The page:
The German elections

A change of power in Bonn

The federal elections in Germany delivered a devastating defeat to Chancellor Helmut Kohl and the Christian Democratic Union (CDU) he heads. After 16 years in opposition, the Social Democratic Party (SPD) of Gerhard Schröder was swept to power.

The CDU and its sister conservative party in Bavaria, the Christian Social Union (CSU), received only 35 percent of the vote for their party slates. This is the worst result in the parties' history. Since 1953 they have always attained well over 40 percent, and have on occasion polled over 50 percent.

The SPD's 41 percent vote approaches the level of support it received in the 1970s under the leadership of Willy Brandt and Helmut Schmidt. For the second time since 1972, the SPD is now the largest party in the Bundestag (parliament). Its lead over the CDU/CSU has never been as great.

Each German voter has two votes. One for a direct candidate elected by parliamentary constituencies, and a second vote for a party slate. If the election had been held on a 'first past the post' basis, as in Britain, the swing to the SPD would have been even more drastic. The CDU lost half of its constituency seats to the SPD.

Also in the Bundestag will be the Greens, with 7 percent, the liberal Free Democrats (FDP), with 6 percent, and the Party of Democratic Socialism (PDS) with 5 percent. The PDS is the successor organisation to the Stalinist party that ruled the former East Germany. For some time it looked doubtful that the PDS would gain sufficient votes to secure representation in the Bundestag. In the event, their vote increased slightly and they passed the 5 percent 'hurdle' for the first time. As in the last general election, they also won four direct mandates in East Berlin.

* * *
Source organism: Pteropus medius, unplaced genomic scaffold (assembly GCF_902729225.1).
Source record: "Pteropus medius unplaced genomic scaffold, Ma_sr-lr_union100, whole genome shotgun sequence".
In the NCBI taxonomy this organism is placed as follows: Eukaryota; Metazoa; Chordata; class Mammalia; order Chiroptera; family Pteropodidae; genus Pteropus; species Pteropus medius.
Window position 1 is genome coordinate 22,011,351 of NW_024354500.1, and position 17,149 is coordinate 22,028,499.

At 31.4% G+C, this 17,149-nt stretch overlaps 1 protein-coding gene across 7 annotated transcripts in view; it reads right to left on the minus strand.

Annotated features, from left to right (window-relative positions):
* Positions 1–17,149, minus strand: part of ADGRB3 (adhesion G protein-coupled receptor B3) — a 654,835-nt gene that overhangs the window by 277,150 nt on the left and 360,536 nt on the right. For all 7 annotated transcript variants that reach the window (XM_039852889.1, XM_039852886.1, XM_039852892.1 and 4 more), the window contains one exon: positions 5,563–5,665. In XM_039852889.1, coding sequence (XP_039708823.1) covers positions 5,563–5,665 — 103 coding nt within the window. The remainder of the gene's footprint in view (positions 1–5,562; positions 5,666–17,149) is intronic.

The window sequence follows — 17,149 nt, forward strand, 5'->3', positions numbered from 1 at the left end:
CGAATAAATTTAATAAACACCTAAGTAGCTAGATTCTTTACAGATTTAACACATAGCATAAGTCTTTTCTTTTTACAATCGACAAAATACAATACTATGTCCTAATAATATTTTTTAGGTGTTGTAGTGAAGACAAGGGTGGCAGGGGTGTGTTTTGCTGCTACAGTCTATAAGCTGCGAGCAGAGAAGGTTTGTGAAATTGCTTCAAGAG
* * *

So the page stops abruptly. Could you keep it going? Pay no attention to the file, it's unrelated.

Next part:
The extreme right-wing parties fared badly. The German Peoples Union (DVU), which had gained seats in the state legislature of Saxony Anhalt with a 13 percent vote, saw its vote there slump to just 3 percent. The total national vote for the DVU and other neo-fascist outfits such as the National Democratic Party (NPD) and the Republikaner only amounted to 3 percent. In the state of Mecklenburg Pomerania, where there were simultaneous elections for the state legislature, the extreme right had concentrated much of its election advertising, but was still unable to win any seats.

Schröder will be elected as the new federal chancellor at the first meeting of the new Bundestag in about four weeks. However, since he lacks an overall majority, he must first discuss the formation of a coalition government For the first time, the Greens look set to achieve cabinet representation in a new 'red-green' federal government, which would enjoy a majority of 21 seats and could also count on the 35 PDS deputies for support.